Know your area: kabedo-opong-the 'most peaceful' in gulu municipality
By Polycarp Kalokwera
During my childhood, hearing the name ‘kabedo-opong created in me a mental picture of an area full of dingy huts in close quarters, with a population dense like a flea- market.
One day, as a grown-up, I decided to visit kabedo-opong, an Acoli word meaning; ‘no more place to settle’. My escapade was not only out of curiosity, but also, because I was already an adult, and felt a bit free to roam.
What I saw, however, was the opposite of the mental picture I had been painting for years. So, this question kept lingering in my mind; why was the area named ‘kabedo-opong’?
According to Ocitti Ochora, former Principal Tutor of Unyama NTC, the name Kabedopong was coined during the World War II period, by the British who were residents of the place; known as ‘Keyi A’ at the time.
Mzee Ochora narrates that the British allegedly evicted locals, who had gone to the area to seek refuge from Tsetse fly invasion in their villages.
“Since the squatters could not go back to their village of origin, they decided to relocate across the road to ‘Keyi A’ kabedo-opong; a place that was formerly occupied by Ja-Luo of Kenya and Nubians. This new location, which was called ‘keyi A’ then became known as Kabedo-opong, neighbored by ‘Keyi B’, the present day Laliya.
Kabedo-opong is located along the dusty road, off the well-known Fort Patiko, two kilometers from Gulu town. In Bardege Division, kabedo-opong is neighbored by villages like Laliya to the South, Iriaga/Bwonagweno to the East, Water to the North and Kasubi Central to the West.
Three and a half decades ago, kabedo-opong had very fertile land. In fact, it was considered the food basket of Gulu town, because varieties of vegetables, maize sweet potatoes, cassava and other food crops yielded well there.
However, Mzee Tebere, 83, said kabedo-opong lost its fertility from 1978-1980 because of the ‘evil’ deeds of a certain man.
Tebere explained that the man, after harvesting his potatoes, decided to use the soil from the garden for making bricks. This action, Tebere believes made the place lose its fertility because many brick layers started using their fertile land to make bricks, rendering the area uncultivable.
“That ‘evil’ action robbed the entire area of its fertility, and shattered its opportunity of becoming greater,” Tebere said.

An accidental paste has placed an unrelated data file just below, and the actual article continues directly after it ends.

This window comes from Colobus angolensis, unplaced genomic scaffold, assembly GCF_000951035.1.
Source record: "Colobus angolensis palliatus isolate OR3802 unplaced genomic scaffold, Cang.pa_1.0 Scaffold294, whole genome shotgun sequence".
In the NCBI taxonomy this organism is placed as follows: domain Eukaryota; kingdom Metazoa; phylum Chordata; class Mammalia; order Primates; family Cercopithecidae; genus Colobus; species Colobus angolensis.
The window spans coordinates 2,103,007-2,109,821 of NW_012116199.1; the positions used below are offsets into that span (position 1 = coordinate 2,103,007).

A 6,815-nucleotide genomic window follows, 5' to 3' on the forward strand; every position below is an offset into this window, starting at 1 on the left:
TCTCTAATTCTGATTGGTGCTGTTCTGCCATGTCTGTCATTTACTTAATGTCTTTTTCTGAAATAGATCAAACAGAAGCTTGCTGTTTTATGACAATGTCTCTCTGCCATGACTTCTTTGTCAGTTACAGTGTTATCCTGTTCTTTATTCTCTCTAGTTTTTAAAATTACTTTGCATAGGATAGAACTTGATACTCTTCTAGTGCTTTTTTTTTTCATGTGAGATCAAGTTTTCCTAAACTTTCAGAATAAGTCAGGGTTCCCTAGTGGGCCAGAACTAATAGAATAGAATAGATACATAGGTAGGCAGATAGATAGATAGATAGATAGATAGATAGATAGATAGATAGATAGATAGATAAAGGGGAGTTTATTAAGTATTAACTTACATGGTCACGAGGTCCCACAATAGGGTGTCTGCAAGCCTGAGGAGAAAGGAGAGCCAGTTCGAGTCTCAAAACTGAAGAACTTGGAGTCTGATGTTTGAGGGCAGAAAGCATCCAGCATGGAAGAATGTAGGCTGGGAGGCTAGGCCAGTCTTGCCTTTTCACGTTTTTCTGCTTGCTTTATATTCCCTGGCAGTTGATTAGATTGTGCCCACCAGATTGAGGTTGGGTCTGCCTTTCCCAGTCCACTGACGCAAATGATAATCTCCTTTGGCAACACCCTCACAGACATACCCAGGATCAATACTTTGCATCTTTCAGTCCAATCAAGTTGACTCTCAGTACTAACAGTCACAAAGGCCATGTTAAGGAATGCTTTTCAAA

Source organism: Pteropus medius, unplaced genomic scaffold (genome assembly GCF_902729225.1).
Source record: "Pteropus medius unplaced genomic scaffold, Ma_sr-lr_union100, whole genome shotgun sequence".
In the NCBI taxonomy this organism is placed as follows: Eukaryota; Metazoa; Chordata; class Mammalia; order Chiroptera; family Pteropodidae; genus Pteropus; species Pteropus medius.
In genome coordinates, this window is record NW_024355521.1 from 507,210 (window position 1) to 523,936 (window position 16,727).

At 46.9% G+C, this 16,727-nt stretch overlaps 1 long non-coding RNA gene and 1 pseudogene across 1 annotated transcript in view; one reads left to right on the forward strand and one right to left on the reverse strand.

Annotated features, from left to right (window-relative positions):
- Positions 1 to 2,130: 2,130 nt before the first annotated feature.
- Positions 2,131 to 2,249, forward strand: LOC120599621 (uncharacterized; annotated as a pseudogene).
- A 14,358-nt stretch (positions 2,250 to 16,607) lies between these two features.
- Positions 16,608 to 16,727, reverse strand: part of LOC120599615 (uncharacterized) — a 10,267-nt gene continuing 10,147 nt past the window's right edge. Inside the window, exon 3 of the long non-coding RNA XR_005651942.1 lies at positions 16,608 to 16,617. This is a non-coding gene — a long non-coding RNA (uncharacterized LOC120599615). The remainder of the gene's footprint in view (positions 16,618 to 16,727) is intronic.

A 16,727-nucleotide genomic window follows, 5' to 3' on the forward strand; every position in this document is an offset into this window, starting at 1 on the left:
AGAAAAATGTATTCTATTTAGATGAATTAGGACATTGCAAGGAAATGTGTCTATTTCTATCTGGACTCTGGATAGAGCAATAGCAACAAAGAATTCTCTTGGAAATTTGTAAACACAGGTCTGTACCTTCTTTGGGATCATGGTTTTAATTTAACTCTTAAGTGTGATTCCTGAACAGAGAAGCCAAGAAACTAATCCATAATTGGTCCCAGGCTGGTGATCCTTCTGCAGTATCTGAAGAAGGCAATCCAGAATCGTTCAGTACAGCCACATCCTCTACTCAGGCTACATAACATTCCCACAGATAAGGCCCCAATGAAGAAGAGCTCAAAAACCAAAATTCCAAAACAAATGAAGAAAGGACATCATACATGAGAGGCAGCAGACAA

The LC1, of the area, Mathias Odongkara Opio, is however pleased with the development of Kabedo-opong.
The area, especially in the deeper ends, has many residential, rental and commercial buildings, churches and schools in the area.
This, according to Odongkara, is boosting economic activities like retail business, food joints, locally made drinks, brick laying especially this dry season, and entertainment services.
“Business in this area is booming. It is a place where the unemployed youth can get something to do. Only those who are lazy resort to gambling,” Odongkara said.
The area boasts of schools that produce some of the best candidates in Primary Leaving Examinations, PLE.
Among the prominent schools in the area are; El-Shadai Nursery and Primary School and Mother Ludia Nursery and Primary School. Others are; Our Lady of Good Counsel, Star-Light Junior School, Mamiyo Outreach Preparatory Daycare/Primary School, and Northern City High School.
Despite having many entertainment and drinking joints, Odongkara considers kabedo-opong the most peaceful area within the municipality.
“If there was an award for the most peaceful area in Gulu Municipality, mine [kabedo-opong] would take it the award without any ‘sweat’,” he said.
Odongkara said kabedo-opong is peaceful, because they have an active security committee and crime preventers, who constantly monitor and advocate for punishment of notorious elements in the area.
“When the wrongdoers don’t reform after a penalty, the security committee recommends for their arrest by the police from the Gulu central Police station,” Odongkara said.
Land and housing
Renting a single room in kabdeo-opong costs one from Shs 30,000 to shs 40,000, while double rooms go for Shs 70,000 to Shs 80,000. A self-contained house in a wall fence ranges from Shs 600,000 to Shs 1,000,000.
Whoever has a self-contained house to let in kabedeo-opong is sure to smile all the way to the bank every month, because the place is loved by well-to-do South Sudanese, and Indians doing business in Gulu Town.
According to Odongkara, the cost of land in the area has increased. A plot of land was being hired out at Shs 250 per month from Gulu Town Council, before the 1995 constitution amendment that gave opportunity for people to officially own land from Gulu Town Council.
In late 1990’s, land was ranging from Shs 150,000 to Shs200, 000 per 30x50 meters; but the same piece of land now costs a minimum of shs 15 million.